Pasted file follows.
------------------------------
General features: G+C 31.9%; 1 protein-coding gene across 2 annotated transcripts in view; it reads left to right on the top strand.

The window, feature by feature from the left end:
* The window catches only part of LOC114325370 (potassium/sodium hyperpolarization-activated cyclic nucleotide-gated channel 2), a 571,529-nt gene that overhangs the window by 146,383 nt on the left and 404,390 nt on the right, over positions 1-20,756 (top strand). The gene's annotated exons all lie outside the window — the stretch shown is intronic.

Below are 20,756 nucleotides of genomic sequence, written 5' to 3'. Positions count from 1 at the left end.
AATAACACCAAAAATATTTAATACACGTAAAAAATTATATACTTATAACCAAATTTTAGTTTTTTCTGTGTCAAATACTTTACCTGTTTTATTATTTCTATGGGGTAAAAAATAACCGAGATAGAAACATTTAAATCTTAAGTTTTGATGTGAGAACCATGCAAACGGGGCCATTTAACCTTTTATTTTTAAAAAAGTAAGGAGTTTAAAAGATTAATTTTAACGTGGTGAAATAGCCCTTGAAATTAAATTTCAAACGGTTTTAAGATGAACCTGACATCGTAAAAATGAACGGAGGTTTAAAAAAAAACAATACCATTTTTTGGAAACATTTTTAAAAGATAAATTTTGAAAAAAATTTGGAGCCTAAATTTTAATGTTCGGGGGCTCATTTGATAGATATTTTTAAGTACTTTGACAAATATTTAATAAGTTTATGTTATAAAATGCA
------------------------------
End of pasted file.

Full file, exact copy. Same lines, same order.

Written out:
General features: G+C 31.9%; 1 protein-coding gene across 2 annotated transcripts in view; it reads left to right on the top strand.

The window, feature by feature from the left end:
* The window catches only part of LOC114325370 (potassium/sodium hyperpolarization-activated cyclic nucleotide-gated channel 2), a 571,529-nt gene that overhangs the window by 146,383 nt on the left and 404,390 nt on the right, over positions 1-20,756 (top strand). The gene's annotated exons all lie outside the window — the stretch shown is intronic.

Below are 20,756 nucleotides of genomic sequence, written 5' to 3'. Positions count from 1 at the left end.
AATAACACCAAAAATATTTAATACACGTAAAAAATTATATACTTATAACCAAATTTTAGTTTTTTCTGTGTCAAATACTTTACCTGTTTTATTATTTCTATGGGGTAAAAAATAACCGAGATAGAAACATTTAAATCTTAAGTTTTGATGTGAGAACCATGCAAACGGGGCCATTTAACCTTTTATTTTTAAAAAAGTAAGGAGTTTAAAAGATTAATTTTAACGTGGTGAAATAGCCCTTGAAATTAAATTTCAAACGGTTTTAAGATGAACCTGACATCGTAAAAATGAACGGAGGTTTAAAAAAAAACAATACCATTTTTTGGAAACATTTTTAAAAGATAAATTTTGAAAAAAATTTGGAGCCTAAATTTTAATGTTCGGGGGCTCATTTGATAGATATTTTTAAGTACTTTGACAAATATTTAATAAGTTTATGTTATAAAATGCA